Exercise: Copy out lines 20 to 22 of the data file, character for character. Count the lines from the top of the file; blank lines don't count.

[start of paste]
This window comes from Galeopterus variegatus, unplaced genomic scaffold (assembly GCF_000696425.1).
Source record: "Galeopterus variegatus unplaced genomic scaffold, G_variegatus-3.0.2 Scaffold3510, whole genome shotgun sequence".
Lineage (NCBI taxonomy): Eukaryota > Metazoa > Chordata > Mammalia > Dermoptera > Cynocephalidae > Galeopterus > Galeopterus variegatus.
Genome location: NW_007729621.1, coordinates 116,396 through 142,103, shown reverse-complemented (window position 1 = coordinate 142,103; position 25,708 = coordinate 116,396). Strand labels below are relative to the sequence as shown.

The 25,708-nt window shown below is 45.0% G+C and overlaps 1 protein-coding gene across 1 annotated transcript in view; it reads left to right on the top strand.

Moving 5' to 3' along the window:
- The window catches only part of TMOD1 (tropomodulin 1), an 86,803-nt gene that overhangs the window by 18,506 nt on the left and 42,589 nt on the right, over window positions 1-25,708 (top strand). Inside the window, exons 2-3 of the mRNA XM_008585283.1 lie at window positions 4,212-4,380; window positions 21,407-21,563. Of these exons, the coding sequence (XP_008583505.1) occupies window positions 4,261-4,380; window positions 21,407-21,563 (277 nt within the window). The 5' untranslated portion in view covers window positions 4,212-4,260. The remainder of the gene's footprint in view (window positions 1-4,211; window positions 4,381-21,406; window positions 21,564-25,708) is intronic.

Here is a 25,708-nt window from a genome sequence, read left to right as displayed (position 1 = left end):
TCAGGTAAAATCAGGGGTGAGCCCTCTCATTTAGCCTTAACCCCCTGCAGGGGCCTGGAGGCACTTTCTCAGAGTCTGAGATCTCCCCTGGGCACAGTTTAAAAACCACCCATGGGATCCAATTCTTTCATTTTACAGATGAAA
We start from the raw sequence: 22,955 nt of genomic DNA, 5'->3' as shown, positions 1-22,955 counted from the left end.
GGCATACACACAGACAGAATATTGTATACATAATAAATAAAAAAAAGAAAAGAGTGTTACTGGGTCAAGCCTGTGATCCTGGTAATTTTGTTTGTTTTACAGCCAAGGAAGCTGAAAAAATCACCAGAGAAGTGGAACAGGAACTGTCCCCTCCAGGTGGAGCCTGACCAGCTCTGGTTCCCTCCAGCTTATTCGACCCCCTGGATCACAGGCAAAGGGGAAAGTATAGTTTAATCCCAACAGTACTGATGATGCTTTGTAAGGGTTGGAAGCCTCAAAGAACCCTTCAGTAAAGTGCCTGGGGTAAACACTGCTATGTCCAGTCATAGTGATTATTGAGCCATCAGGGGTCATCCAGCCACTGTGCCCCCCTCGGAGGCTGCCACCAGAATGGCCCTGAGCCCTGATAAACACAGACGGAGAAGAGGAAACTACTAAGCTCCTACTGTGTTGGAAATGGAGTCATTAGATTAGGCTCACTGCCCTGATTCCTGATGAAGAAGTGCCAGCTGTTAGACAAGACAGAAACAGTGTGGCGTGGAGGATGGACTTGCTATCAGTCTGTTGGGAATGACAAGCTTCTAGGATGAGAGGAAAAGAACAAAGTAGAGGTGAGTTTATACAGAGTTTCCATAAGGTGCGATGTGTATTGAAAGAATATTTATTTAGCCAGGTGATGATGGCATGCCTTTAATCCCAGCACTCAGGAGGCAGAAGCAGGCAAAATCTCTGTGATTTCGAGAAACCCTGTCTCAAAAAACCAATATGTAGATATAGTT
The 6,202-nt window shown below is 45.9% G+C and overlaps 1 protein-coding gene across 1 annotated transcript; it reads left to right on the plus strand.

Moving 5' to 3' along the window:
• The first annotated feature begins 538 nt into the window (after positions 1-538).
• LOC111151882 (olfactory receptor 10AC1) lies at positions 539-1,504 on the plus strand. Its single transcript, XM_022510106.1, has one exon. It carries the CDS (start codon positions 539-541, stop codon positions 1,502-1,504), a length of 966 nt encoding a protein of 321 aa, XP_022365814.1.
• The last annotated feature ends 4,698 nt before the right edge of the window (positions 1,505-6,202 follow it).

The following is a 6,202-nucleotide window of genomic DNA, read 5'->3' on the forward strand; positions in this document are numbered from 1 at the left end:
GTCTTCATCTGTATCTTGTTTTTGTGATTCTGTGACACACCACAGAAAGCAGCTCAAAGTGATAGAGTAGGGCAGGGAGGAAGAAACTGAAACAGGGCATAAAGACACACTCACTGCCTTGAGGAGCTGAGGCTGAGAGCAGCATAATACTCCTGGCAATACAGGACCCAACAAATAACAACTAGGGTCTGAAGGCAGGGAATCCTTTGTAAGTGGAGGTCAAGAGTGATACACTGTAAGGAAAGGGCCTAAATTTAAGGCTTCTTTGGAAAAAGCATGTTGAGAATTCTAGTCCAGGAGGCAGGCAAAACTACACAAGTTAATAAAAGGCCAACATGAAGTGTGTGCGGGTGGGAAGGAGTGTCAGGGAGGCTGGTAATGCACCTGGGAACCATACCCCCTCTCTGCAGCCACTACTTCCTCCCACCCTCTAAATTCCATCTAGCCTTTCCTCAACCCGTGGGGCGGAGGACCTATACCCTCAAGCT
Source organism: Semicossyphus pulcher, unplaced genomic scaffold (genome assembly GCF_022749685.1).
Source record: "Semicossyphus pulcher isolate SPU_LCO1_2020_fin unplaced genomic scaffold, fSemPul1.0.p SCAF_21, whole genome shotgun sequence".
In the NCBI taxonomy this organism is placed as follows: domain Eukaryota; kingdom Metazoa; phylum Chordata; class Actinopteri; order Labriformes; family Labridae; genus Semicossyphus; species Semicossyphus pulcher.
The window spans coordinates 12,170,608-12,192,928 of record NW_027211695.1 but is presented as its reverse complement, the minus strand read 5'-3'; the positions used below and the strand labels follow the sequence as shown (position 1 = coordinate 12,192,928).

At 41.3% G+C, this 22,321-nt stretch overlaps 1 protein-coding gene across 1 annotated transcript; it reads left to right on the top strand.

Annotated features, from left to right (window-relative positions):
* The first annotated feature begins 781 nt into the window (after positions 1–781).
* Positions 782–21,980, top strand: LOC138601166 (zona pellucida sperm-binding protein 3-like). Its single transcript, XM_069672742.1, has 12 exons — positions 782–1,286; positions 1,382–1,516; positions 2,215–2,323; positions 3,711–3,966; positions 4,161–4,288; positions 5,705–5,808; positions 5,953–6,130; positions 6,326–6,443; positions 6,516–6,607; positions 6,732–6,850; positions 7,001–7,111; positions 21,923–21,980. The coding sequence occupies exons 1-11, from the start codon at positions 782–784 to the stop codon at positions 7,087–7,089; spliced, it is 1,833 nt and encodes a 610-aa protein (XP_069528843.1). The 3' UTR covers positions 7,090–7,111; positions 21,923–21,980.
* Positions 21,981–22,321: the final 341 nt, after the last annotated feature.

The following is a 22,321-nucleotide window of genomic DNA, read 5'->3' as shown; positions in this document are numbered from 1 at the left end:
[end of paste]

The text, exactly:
Source record: "Semicossyphus pulcher isolate SPU_LCO1_2020_fin unplaced genomic scaffold, fSemPul1.0.p SCAF_21, whole genome shotgun sequence".
In the NCBI taxonomy this organism is placed as follows: domain Eukaryota; kingdom Metazoa; phylum Chordata; class Actinopteri; order Labriformes; family Labridae; genus Semicossyphus; species Semicossyphus pulcher.
The window spans coordinates 12,170,608-12,192,928 of record NW_027211695.1 but is presented as its reverse complement, the minus strand read 5'-3'; the positions used below and the strand labels follow the sequence as shown (position 1 = coordinate 12,192,928).